automatic handshaking), he requested Marko not
to publish the schematic diagram of this cable. The interface works
with VIC-20 (with a small modification), Commodore 64 and
Commodore 128. E-mail Frank if you are interested in his super-fast
interface and software (for MS-DOS).
The 64NET cable pin-out won't be listed, as the 64NET documentation claims that it is copyrighted. (It is a bogus claim, since copyright does not cover ideas, but only the expression of them.) Besides, other cables allow more efficient protocols.
If the transfer hangs, you can stop the server on the Commodore side with STOP & Restore. The client can be stopped with normal means, i.e. Ctrl-D on the Amiga, Ctrl-C on Unix-like systems, or Ctrl-Break on MS-DOS.
For some reason Olaf had weird problems with his 64 when using the prlink88 protocol. He might be the only one suffering from this, but if you too get hung transfers when transferring from the 64 to the Amiga, try to run the transnib protocol. It is slower but generally causes less hung transfers.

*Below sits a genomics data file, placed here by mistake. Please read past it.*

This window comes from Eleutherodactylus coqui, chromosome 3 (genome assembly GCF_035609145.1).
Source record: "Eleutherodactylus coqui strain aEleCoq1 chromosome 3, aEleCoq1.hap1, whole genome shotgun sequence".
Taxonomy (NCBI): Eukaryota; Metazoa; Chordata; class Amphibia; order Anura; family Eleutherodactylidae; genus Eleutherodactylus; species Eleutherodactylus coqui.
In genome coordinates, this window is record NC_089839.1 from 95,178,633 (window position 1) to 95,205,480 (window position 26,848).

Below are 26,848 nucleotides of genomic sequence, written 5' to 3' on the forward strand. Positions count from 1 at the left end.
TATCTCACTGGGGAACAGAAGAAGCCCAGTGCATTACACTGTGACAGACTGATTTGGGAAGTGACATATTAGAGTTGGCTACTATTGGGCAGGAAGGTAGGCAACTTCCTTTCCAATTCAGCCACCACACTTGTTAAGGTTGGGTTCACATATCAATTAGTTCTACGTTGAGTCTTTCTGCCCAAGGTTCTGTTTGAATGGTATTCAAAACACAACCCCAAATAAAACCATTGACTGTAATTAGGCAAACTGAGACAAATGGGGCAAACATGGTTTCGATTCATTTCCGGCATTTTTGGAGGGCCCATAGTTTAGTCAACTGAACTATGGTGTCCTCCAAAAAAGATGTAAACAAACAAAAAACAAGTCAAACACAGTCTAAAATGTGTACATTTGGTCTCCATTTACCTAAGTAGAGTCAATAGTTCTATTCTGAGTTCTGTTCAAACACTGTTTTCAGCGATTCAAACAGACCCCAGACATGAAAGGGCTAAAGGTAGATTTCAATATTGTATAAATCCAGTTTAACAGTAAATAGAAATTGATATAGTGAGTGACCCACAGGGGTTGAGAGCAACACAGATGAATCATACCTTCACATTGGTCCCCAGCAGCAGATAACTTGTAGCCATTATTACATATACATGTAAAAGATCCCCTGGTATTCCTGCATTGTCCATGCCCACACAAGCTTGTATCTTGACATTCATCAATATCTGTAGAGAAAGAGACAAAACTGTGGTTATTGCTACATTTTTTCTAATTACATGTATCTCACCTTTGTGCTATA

To get more technical: When the data lines are changed by the 64, the handshake line from the 64 sometimes starts bouncing, causing the Amiga side to get so confused that the computers get too much out of synchronisation. Olaf doesn't know if it's a problem with his cable (perhaps it is a bit long), his 64, or his Amiga, or any of those in general.
Because of this, we have included bounce detection for the
prlink88 cables in the
If you wish to turn off the bounce detection, you can do this by
changing some flags. For the 6502 side, edit the file
c64common.s and change the definition of
ciadebounce to 0. For the Amiga side, change
prlink88.c to 0. Next you need to recompile and test if
the transfer still works correctly.
There may be some random problems with the C2N232 device on some platforms. It works most reliably on the VIC-20 and the PET. Detailed problem reports, measurement reports and patches are welcome.